The risk of having the surgery didn’t really hit me until late on the day before the surgery. I had to go to the Operating Room (OR) complex to give the pre-operating instructions to the head nurse. There she reminded me not to eat nor drink anything after midnight. When I asked why, she mentioned the risk of pulmonary aspiration. Pulmonary aspiration in this case means the entry of food and drink into the windpipe and/or lungs leading to death by asphyxiation. The risk of this happening is elevated when one is in a depressed state of consciousness such as being under general anesthesia which was going to be applied in my surgical procedure. I also remembered that this was going to be my first ever surgical operation.
So for me – last meal at 6 pm and last drink at 10 pm.
I arrived at the OR of UPMC really early, about 5:30 am. The surgery itself was scheduled at 7 am. The pre-operating procedures were expected to take about an hour. The process was smooth and very efficient. The only thing that I didn’t like was the insertion of the IV line. I hate this. I start thinking that I might inadvertently tear it out. It didn’t hurt as much as it used to. The assistant of the anesthesiologist told me that it shouldn’t be hurting after a while. Maybe I was also imagining that it hurt.
Then the anesthesiologist, who is also a friend of mine, showed up. His presence took away some of the “shakes” so to speak. He asked some questions, walked me through the process and shared a joke which helped as well.
I was wheeled into the OR just after 7 am. One nurse asked if I was ready. That remark didn’t really help. It got me thinking again. But then my friend/anesthesiologist and the surgeon came in and the last thing I remember was hearing – “we’re starting”.
I apparently woke up at 10:35 am or just over an hour after the operation was concluded. I didn’t feel a thing. I don’t remember telling the nurse so but apparently I asked her to give me another 30 minutes. Wala namang rush, it was just me wanting to actually (maybe foolishly) wanting to go back to work. At 10 minutes past 11 am, I was fully conscious. I got up, changed, did some final paperwork, thanked the OR staff and went up to my office on the floor above the OR.
I admit I was still feeling a little funny from the effects of the anesthesia. I ordered lunch, walked around the facility and upon the advice of my guardian/doctor went home after finishing lunch. I slept another couple of hours and when I woke up started making and fielding work-related phone calls and checking e-mail.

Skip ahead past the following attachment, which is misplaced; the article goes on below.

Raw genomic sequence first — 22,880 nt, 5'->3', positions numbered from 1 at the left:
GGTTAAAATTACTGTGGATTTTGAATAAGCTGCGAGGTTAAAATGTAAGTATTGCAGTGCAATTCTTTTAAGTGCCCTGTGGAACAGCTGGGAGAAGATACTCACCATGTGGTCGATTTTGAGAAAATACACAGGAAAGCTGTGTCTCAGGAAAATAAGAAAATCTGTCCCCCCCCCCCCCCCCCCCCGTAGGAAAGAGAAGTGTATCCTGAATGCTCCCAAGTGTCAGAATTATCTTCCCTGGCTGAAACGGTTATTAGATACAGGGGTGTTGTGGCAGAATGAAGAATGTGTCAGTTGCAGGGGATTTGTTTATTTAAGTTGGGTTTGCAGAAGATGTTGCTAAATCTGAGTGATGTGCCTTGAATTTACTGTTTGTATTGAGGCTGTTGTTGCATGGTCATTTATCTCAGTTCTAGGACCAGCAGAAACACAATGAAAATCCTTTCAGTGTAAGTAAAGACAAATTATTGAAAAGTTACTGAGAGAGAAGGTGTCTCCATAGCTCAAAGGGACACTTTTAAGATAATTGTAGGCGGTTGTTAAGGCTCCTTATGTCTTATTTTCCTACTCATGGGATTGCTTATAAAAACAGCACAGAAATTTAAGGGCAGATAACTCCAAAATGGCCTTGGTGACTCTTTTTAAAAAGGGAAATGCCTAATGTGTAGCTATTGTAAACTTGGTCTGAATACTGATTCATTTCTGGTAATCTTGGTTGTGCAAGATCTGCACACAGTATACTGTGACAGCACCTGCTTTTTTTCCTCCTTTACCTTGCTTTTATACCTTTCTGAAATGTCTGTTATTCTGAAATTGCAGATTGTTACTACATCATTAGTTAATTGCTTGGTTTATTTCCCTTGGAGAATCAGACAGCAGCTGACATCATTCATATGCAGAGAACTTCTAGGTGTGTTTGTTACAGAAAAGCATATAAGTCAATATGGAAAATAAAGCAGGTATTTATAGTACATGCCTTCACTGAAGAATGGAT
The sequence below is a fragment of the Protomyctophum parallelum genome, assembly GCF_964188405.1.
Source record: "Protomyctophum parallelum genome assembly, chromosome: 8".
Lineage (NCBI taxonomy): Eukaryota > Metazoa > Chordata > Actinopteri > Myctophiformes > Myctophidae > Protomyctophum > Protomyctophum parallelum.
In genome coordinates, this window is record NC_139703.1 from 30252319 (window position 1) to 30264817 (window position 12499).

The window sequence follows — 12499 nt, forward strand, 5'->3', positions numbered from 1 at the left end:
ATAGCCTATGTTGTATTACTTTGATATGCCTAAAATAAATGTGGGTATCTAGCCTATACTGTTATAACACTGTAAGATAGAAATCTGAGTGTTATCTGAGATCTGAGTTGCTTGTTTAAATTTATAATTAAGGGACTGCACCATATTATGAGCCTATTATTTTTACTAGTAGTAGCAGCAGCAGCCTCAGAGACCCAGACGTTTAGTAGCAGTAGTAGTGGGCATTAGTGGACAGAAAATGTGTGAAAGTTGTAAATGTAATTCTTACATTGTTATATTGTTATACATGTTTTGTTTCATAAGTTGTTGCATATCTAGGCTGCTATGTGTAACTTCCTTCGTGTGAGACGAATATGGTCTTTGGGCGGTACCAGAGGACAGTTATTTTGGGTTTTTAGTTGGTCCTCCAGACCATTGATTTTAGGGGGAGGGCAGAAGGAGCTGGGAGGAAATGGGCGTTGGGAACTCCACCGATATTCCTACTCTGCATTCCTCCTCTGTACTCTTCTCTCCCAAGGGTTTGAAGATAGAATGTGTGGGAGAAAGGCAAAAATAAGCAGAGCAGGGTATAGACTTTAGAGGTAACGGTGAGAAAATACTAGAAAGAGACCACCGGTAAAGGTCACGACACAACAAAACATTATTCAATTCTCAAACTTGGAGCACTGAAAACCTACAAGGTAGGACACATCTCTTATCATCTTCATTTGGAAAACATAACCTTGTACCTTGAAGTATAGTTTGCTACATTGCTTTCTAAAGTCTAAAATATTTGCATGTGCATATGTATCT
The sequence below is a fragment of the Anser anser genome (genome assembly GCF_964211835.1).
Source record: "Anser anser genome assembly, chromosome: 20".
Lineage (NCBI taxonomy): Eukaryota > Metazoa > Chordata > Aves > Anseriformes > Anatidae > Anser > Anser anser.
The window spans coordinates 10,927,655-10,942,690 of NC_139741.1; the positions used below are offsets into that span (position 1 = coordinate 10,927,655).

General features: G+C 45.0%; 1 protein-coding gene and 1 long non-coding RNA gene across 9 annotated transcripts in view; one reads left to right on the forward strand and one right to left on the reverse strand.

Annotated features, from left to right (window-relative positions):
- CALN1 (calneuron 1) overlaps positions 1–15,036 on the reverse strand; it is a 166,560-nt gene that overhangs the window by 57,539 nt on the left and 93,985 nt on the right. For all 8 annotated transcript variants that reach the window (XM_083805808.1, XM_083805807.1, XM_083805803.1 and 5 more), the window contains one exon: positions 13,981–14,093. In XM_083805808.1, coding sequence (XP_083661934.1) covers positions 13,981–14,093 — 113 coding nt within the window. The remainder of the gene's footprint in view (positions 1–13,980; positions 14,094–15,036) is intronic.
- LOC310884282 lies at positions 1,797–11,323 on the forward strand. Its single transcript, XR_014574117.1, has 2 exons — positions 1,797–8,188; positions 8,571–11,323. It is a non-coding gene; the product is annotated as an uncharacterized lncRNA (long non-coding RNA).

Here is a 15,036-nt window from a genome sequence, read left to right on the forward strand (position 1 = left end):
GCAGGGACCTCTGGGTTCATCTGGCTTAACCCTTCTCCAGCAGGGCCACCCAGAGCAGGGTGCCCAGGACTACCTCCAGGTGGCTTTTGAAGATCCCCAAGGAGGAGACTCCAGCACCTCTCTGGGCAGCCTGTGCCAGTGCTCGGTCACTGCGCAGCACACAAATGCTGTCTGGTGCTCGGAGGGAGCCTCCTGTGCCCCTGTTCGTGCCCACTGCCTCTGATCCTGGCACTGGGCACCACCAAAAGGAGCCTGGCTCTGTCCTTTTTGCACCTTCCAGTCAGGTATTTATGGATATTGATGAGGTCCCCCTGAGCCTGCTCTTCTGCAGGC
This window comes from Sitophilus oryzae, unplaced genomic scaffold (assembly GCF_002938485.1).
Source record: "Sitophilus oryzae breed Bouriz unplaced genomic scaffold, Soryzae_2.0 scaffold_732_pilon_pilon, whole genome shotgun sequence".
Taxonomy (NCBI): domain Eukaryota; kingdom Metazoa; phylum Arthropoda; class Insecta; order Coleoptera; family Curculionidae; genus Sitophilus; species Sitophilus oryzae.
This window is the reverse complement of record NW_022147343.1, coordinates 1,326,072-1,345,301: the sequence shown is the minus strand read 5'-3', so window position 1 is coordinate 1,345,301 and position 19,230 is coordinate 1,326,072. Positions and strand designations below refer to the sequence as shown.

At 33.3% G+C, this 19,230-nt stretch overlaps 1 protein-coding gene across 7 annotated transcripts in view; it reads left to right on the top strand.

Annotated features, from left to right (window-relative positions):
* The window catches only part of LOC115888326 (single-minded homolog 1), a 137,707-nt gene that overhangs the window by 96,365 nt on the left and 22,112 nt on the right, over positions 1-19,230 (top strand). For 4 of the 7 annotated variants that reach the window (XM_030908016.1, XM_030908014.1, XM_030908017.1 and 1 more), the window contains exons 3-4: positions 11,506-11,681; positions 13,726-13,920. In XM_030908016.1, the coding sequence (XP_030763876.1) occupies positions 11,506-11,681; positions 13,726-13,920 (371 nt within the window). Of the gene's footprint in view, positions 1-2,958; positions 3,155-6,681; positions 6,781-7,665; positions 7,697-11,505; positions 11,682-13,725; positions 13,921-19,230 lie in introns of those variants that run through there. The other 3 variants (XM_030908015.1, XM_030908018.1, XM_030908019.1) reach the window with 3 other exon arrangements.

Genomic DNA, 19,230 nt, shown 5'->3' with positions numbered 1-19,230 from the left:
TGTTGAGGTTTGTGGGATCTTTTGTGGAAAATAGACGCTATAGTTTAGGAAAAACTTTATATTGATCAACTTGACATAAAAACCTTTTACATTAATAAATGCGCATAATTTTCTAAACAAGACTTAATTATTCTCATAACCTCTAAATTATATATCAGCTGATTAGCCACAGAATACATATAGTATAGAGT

This is certainly a new model for healthcare, even surgical procedures in the Philippines. People give no thought to being confined at least overnight in a hospital for simple procedures that I underwent. Outpatient procedures now account for over 70% of surgical procedures in the United States most of them done in what are called Ambulatory Surgical Centers (ASC) of which UPMC is the first of its kind in the Philippines.
My procedure called corrective osteotomy with internal fixation ended costing me less than P12,000 at UPMC. The same procedure performed by the same doctors using the same equipment at Makati Med, St. Luke’s, Cardinal Santos, Medical City or Asian Hospital would have cost at least double. The reason is simple. Without the cost of maintaining what is called the “hotel component” of a hospital which includes the patient rooms, dietary services and other such items, an ASC such as UPMC can cost their procedures at a significant amount lower than these tertiary hospitals.
Three days after my surgery, the heavy bandage that covered my hand was removed and replaced by gauze and a net-like protective cover on just the finger that was operated on. I have always believed that this way of delivering healthcare would work in the Philippines after having seen it myself over the 10 years that I lived in the United States. Filipinos just need to adapt and get over the mental model of hospital confinement as a necessity for most surgical procedures. It is not and the good thing about that is that the out-pocket cost for the patient is a lot lower without the quality of care being compromised.
Kudos to my doctors – Doc Jotek, Doc Tammy, Doc Nick (all faculty members of the UP College of Medicine) and my nurses – Bedz, Rose and Jen.
Next week – the stitches will be removed and I expect my little finger to be as good as new :-).